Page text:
South Africa is at the forefront of the development of endoscopic gynaecology in Africa – a fact that will be emphasised when close to 1000 gynaecologists meet in Cape Town early this year.
“We are proud to be hosting Endoscopy in Africa & Beyond – a conference which is bringing together world-leading gynaecologists to hear about the latest developments in our field,” said Professor Igno Siebert who, together with Dr Viju Thomas, is chairing the local organising committee for the event.
The conference, which will be held at the CTICC on April 13 to 17, is a joint initiative by The South African Society for Reproductive Medicine and Gynaecological Endoscopy (SASREG), the International Society for Gynaecologic Endoscopy (ISGE) and the European Society of Gastrointestinal Endocopy (ESGE).
“This is the first time that a joint meeting of this kind has been held – it is unique that we are bringing the biggest endoscopic societies in Europe – ESGE and ISGE – and the biggest society in Africa, SASREG, and hosting a conference together. This has never been attempted before, so we are really breaking new ground,” Prof Siebert said. “It is a clear recognition from our international colleagues that South Africa is one of the leading countries in the world in this specialty.”
The development of endoscopy, coupled with the use of robotics, has revolutionised gynaecological surgery.
“It removes so many of the possible complications associated with open surgery,” Prof Siebert explained. “It has cost saving benefits too – the patient recovers more quickly and needs less time off work. And from both a training and medico-legal point of view, the entire procedure can be documented because it is all carried out using cameras. This is a huge advantage.”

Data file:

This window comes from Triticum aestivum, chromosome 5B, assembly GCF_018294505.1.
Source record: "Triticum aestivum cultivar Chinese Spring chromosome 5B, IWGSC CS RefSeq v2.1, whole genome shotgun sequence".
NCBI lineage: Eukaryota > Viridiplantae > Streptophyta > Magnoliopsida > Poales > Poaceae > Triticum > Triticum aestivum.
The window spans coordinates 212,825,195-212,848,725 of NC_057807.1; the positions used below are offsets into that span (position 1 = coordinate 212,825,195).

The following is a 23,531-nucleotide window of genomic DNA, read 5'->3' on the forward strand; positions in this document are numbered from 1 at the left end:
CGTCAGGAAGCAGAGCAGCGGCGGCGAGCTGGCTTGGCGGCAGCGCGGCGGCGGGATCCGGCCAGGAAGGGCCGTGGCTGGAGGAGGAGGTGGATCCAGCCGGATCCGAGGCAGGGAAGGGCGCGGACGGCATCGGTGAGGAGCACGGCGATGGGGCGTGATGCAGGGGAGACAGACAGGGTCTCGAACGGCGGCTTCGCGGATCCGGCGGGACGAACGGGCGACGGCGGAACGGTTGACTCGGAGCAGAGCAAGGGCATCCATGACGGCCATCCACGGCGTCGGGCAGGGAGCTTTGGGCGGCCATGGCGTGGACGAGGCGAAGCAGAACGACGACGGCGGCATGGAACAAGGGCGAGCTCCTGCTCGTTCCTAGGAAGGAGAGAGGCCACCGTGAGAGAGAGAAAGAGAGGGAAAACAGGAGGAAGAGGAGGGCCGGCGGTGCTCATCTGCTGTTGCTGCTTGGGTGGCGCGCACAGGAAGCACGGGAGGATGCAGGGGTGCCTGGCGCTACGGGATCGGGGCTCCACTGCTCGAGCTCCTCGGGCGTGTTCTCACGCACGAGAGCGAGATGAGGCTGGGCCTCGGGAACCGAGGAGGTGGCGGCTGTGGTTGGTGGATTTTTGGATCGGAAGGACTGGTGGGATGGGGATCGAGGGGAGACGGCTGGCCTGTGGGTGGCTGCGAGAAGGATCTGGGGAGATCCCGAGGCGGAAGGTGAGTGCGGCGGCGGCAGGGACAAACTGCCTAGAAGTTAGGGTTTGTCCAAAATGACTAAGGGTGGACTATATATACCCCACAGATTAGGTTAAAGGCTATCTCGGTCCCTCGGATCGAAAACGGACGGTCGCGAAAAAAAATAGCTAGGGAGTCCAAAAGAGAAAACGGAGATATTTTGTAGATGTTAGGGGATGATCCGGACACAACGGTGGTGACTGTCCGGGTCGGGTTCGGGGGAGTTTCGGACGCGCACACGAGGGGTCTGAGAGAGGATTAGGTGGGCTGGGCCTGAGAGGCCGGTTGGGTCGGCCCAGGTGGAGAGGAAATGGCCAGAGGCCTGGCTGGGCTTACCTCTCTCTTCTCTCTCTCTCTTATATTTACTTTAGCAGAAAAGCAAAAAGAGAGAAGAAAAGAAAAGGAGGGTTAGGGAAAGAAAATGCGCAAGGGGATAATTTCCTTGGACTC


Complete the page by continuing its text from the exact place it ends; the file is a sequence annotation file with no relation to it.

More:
“The organising committee has made sure that there will be something for everyone, but I am particularly excited about the workshops that will run prior to the conference,” said Suleiman Heylen, the President of SASREG.
Practical workshops with international invited surgeons include live endometriosis surgery which will be carried out at the Netcare Christiaan Barnard Memorial Hospital and relayed to delegates using ‘The Visitor’ – a modem in the theatre which is regularly used to link with other consultants or doctors in training.
“Our aim, as the conference title says, is to take this meeting beyond 2019, to be an integral part of the progress that is happening in the world,” he said.
South Africa is second only to France in providing the GESEA endoscopic training endorsed by the European Academy. The conference will include the Young Endoscopy Platform – a section dedicated to Registrars in training to build their endoscopy knowledge and skills.
In Africa, South Africa, Zimbabwe, Namibia, Kenya and Nigeria are all actively providing endoscopic treatment.
“These are all still acting as single centres,” said Prof Siebert. “Our dream is that this conference will provide the catalyst for us to start speaking with a unified voice.”